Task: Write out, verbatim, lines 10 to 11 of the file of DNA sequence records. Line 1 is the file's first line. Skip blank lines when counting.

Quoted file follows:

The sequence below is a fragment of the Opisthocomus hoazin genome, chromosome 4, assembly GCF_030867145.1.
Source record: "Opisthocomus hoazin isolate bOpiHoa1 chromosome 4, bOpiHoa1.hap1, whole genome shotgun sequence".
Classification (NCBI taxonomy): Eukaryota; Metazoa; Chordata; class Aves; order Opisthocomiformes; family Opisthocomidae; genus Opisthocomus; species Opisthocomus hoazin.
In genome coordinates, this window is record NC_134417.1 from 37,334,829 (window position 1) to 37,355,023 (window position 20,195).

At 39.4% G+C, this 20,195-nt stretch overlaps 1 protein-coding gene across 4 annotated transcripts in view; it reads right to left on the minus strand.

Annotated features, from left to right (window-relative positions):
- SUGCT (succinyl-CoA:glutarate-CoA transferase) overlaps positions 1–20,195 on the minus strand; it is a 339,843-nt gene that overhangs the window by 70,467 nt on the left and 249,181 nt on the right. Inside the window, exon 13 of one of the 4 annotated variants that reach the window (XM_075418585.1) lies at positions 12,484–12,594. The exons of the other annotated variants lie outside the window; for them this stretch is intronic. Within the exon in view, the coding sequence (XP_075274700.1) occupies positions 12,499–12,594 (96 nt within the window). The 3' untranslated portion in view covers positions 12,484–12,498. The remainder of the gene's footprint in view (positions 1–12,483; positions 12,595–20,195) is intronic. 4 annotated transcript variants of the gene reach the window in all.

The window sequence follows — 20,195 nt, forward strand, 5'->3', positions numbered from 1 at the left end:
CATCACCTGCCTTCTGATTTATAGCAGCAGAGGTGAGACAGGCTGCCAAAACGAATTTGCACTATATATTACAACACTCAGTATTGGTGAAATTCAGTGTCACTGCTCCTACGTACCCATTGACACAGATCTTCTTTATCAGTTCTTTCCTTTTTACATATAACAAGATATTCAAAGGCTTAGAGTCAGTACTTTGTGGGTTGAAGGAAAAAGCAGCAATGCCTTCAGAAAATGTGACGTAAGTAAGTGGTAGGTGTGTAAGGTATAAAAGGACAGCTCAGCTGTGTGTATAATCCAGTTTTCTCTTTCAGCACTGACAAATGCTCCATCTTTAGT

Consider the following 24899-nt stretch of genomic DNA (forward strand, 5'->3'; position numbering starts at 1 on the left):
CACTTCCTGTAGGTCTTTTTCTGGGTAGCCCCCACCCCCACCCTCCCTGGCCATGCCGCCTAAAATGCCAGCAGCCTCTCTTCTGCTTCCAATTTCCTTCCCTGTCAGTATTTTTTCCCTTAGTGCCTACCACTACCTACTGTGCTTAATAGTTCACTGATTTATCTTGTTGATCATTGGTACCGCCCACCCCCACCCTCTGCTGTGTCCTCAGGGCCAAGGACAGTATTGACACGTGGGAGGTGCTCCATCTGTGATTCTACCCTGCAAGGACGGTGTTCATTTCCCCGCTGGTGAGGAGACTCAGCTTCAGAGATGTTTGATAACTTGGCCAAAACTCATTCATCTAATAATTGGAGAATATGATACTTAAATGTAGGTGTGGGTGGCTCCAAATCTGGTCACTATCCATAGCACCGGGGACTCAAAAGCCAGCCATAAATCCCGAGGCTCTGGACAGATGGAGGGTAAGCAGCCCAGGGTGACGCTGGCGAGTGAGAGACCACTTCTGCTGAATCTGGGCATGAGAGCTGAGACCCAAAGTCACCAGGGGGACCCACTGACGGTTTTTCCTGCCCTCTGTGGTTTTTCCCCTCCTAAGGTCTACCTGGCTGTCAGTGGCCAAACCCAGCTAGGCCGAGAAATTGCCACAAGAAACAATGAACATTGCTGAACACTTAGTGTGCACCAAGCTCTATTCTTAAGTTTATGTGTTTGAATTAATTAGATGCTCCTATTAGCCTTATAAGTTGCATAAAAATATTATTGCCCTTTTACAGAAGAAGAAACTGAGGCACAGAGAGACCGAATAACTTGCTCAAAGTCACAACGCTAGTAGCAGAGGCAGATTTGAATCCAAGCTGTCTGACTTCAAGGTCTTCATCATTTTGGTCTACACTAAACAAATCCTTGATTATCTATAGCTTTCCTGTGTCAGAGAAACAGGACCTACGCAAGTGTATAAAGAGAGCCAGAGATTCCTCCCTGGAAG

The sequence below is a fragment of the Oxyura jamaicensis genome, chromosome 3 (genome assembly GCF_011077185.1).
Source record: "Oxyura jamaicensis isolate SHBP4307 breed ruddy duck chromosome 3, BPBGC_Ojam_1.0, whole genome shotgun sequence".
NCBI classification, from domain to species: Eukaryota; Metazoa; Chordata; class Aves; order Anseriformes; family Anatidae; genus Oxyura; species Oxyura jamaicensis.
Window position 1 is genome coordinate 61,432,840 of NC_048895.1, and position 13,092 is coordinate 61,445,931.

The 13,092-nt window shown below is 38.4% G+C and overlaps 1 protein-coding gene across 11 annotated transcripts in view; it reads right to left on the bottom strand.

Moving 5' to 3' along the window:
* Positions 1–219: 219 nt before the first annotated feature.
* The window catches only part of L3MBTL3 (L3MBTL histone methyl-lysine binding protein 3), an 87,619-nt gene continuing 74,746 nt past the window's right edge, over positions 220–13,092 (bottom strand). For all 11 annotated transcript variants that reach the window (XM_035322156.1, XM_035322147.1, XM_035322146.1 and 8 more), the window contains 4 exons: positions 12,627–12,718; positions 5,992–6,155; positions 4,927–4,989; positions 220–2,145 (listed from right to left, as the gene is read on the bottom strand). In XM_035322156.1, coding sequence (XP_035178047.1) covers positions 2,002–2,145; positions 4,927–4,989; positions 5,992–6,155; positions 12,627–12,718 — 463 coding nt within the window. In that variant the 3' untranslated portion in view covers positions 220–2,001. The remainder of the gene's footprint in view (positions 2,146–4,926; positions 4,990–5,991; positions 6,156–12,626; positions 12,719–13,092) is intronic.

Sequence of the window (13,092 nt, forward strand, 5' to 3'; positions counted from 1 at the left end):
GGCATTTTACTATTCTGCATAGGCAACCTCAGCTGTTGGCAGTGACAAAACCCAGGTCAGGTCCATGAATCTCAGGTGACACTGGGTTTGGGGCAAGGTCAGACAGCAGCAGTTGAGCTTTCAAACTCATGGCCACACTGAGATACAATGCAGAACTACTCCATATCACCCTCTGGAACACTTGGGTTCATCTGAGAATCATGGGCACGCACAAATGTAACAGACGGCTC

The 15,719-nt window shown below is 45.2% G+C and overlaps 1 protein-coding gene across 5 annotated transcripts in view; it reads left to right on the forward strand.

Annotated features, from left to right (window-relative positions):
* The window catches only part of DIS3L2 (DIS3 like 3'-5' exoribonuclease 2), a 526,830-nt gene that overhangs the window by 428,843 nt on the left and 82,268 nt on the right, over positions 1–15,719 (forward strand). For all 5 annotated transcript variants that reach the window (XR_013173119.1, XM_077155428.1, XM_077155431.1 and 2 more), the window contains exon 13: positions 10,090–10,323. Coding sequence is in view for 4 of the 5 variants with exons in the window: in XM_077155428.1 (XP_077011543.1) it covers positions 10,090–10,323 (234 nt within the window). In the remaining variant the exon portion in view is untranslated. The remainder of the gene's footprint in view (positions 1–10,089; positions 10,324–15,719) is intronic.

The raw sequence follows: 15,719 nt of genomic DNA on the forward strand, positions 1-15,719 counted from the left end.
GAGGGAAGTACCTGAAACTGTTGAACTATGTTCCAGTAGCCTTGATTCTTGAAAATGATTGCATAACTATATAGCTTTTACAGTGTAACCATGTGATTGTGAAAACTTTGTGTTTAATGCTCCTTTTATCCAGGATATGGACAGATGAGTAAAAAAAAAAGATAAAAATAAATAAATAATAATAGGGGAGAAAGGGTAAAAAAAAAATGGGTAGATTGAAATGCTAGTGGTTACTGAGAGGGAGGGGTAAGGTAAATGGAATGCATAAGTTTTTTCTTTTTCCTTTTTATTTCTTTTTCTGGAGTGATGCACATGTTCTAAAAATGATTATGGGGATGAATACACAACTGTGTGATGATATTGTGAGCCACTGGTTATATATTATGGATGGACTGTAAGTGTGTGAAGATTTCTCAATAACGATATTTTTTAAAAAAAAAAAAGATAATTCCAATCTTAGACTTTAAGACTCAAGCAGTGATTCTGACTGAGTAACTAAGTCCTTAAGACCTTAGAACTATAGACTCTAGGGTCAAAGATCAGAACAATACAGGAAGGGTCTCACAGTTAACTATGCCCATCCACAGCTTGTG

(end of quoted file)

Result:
Consider the following 24899-nt stretch of genomic DNA (forward strand, 5'->3'; position numbering starts at 1 on the left):
CACTTCCTGTAGGTCTTTTTCTGGGTAGCCCCCACCCCCACCCTCCCTGGCCATGCCGCCTAAAATGCCAGCAGCCTCTCTTCTGCTTCCAATTTCCTTCCCTGTCAGTATTTTTTCCCTTAGTGCCTACCACTACCTACTGTGCTTAATAGTTCACTGATTTATCTTGTTGATCATTGGTACCGCCCACCCCCACCCTCTGCTGTGTCCTCAGGGCCAAGGACAGTATTGACACGTGGGAGGTGCTCCATCTGTGATTCTACCCTGCAAGGACGGTGTTCATTTCCCCGCTGGTGAGGAGACTCAGCTTCAGAGATGTTTGATAACTTGGCCAAAACTCATTCATCTAATAATTGGAGAATATGATACTTAAATGTAGGTGTGGGTGGCTCCAAATCTGGTCACTATCCATAGCACCGGGGACTCAAAAGCCAGCCATAAATCCCGAGGCTCTGGACAGATGGAGGGTAAGCAGCCCAGGGTGACGCTGGCGAGTGAGAGACCACTTCTGCTGAATCTGGGCATGAGAGCTGAGACCCAAAGTCACCAGGGGGACCCACTGACGGTTTTTCCTGCCCTCTGTGGTTTTTCCCCTCCTAAGGTCTACCTGGCTGTCAGTGGCCAAACCCAGCTAGGCCGAGAAATTGCCACAAGAAACAATGAACATTGCTGAACACTTAGTGTGCACCAAGCTCTATTCTTAAGTTTATGTGTTTGAATTAATTAGATGCTCCTATTAGCCTTATAAGTTGCATAAAAATATTATTGCCCTTTTACAGAAGAAGAAACTGAGGCACAGAGAGACCGAATAACTTGCTCAAAGTCACAACGCTAGTAGCAGAGGCAGATTTGAATCCAAGCTGTCTGACTTCAAGGTCTTCATCATTTTGGTCTACACTAAACAAATCCTTGATTATCTATAGCTTTCCTGTGTCAGAGAAACAGGACCTACGCAAGTGTATAAAGAGAGCCAGAGATTCCTCCCTGGAAG